Are only chemists in your group?
One of the great things of our group is that we have a lot of talented students from outside Chemistry: from Mathematics and from Computer Sciences, for example. Those students add a lot to the group in terms of raising the level we work at modelling and the analysis of data. Their contribution is invaluable.
Could you explain your current research in less than two minutes?
As you know, our research is really focused on trying to understand surfaces and interfaces. Surfaces are all around us in the world: electrodes, solar cells, batteries, cells, body functions (for example, in cardiovascular system), corrosion… Their huge natural and practical importance is unquestionable. There are some great technological, natural and fundamental questions to be answered. What people may see increasingly is that there are amazing pictures of surfaces and structure but we are missing pictures about the dynamics. To solve that, our group is building and using microscopes which can visualize dynamics so we have extra dimensions to really understand the functioning of surfaces and interfaces.
How important is research to teach in a proper way?
I think it is very important. As I get older, I enjoy teaching increasingly. A research perspective is very important because it just means that you can really bring in the latest developments that you know about, maybe from colleagues of other universities, from outside your field, as well as using examples from your own university. I think it is a very good way to get across, sometimes, quite difficult (and old) concepts by using some modern application examples. My feeling is that students are quite interested when you talk about something that it is a very attractive application of a particular concept.
Scientific results are long-term projects. What can we do to show their importance to society?
I agree that they are long-term projects. I think it is probably about being prepared to have a long dialogue, and to explain the research like a story that is continually evolving. I think it is also important to explain how research develops, and give an idea about the picture about why, in an holistic way, you are interested in doing what are you doing. It is important to show the practical applications, but I think it is also important to not be only driven by practical applications. We have to explain to people why understanding is important because we need to comprehend the world we live in and know more about natural phenomena to know more about ourselves.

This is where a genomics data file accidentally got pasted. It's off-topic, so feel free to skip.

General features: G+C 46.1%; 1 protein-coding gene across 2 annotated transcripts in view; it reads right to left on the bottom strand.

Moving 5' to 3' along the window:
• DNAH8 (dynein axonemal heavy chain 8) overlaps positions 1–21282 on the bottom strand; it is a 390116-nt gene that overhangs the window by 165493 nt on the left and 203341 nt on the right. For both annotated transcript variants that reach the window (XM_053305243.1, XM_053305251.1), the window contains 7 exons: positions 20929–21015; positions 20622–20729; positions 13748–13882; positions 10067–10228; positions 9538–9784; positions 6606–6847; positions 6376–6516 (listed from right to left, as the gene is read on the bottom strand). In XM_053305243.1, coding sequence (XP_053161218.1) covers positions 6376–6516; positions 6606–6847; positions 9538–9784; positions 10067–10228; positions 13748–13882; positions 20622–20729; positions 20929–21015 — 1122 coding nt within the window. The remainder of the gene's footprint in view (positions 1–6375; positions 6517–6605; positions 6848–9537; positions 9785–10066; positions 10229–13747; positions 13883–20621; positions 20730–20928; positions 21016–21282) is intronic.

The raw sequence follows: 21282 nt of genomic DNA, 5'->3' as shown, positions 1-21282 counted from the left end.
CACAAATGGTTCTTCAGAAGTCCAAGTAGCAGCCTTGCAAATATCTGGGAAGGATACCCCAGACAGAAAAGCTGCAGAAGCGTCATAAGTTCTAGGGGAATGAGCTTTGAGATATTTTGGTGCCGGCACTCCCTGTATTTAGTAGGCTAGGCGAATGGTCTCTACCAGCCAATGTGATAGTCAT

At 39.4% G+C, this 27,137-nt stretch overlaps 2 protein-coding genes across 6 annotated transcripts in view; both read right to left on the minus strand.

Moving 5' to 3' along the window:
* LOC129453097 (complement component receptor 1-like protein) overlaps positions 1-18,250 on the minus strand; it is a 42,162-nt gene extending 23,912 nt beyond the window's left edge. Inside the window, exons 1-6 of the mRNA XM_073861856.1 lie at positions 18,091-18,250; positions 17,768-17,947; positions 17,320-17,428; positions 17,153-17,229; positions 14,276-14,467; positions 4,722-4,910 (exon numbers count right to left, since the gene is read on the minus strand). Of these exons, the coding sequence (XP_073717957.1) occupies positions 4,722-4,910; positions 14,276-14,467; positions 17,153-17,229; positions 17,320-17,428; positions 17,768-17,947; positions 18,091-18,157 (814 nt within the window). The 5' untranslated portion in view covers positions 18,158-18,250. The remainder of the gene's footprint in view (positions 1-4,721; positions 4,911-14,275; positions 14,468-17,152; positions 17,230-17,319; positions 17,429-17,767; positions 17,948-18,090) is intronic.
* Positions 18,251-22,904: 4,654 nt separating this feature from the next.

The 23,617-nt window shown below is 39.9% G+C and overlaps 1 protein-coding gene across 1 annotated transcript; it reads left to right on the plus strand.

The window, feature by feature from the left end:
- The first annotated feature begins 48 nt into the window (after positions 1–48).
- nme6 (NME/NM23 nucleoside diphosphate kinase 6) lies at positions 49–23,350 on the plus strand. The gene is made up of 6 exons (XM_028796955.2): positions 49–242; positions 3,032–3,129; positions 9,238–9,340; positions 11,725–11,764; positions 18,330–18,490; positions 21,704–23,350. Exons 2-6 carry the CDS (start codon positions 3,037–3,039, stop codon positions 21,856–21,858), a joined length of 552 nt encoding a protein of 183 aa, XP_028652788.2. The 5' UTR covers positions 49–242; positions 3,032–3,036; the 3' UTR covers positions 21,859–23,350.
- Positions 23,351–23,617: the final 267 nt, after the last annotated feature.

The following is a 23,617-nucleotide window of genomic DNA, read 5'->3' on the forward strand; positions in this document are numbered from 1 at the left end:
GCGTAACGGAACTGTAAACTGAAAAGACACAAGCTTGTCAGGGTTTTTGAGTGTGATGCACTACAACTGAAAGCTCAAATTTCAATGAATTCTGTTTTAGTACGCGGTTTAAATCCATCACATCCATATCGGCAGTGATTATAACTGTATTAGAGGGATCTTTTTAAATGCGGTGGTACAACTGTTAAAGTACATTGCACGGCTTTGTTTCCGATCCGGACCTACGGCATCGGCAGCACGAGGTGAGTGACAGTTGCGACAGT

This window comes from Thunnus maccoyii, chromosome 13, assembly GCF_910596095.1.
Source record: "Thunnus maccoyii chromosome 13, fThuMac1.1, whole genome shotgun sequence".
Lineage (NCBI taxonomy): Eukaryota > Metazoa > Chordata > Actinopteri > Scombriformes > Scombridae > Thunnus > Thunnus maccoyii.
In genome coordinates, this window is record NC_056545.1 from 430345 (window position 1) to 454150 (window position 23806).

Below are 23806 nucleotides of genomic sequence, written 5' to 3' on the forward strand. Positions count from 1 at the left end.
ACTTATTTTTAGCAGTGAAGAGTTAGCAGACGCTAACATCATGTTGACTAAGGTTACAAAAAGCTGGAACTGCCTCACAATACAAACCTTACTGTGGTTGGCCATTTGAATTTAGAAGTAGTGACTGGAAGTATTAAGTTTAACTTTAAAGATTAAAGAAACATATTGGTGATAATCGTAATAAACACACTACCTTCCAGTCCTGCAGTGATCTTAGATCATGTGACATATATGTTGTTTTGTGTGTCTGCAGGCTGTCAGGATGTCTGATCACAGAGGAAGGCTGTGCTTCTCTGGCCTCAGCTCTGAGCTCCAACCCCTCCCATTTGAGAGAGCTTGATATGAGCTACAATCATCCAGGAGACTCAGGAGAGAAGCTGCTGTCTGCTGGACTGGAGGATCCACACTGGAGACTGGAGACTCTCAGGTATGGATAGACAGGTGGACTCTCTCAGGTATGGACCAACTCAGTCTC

What are the positive aspects of the research at the University of Warwick you highlight?
I think that University of Warwick is a good place for collaborative work, particularly between different disciplines. We have been really at the forefront of multidisciplinary research: Physical Sciences, Engineering, Life Sciences, but also with important activities between Sciences and Social Sciences. You can see several things that are going on with collaborative research about the impact of Science on Art, nanomaterials which might be used in sculpture and similar things. Another good thing is that the University of Warwick has a very flat structure that means it is not too hierarchical and I think that is good. There are good interactions between staff and students.
Do you collaborate with companies? What is the best about it?
Yes, we collaborate with companies. I started collaborating with companies from the start of my career because I believe that problems of a practical nature can sometimes be very challenging and the solutions that you need for those practical problems can be very beneficial for fundamental research. People often say that they do the fundamental research and then they apply it to a practical problem, but actually it can work just as well the other way round because sometimes these practical problems are so complex and you have to come up with a very elegant approach that is benefit to fundamental situations.
Do you have any initiative to bring Science and Chemistry to society of your city?
In our department we have excellent outreach activities led by Nick Barker. He interacts particularly with school children and we interact with thousands of school children every year. In our own group, for example, we have hosted projects for local school children who come to do research.
The last question! What do you think about Spanish Science?
I have been impressed. Seriously, I had many students from Spain who came either for short visits like for a few months, or to do PhD or to do PostDoc. I have found all to be extremely highly educated, to have very good background and also to be very enthusiastic and very hardworking. I have many very positive experiences. I can see that the Spanish education system is working very well. Students in Chemistry seem to have a good background in Mathematics and analysis. They seem to be very cultured and they also appreciate other things like arts, good food and things like these which are also important! I think that future of Science in Spain could be very successful if you have the right politicians. Spaniards are very good people.
Do you want to add something?
Nothing to add. Just thank you for interviewing me!
Thank you very much Pat. It is an honour for me.
Both: Thank you very much.
I really want to thank Pat for allowing me to do this three-month stay during my PhD in Warwick Electrochemistry & Interfaces Group and for this amazing moment and to all the members of the group for the fantastic welcome and for looking after me so well!
I feel lucky, Pat! Thanks a lot!
This post is part of the XLI Edition of the Chemistry Carnival hosted by cienciaxxi.es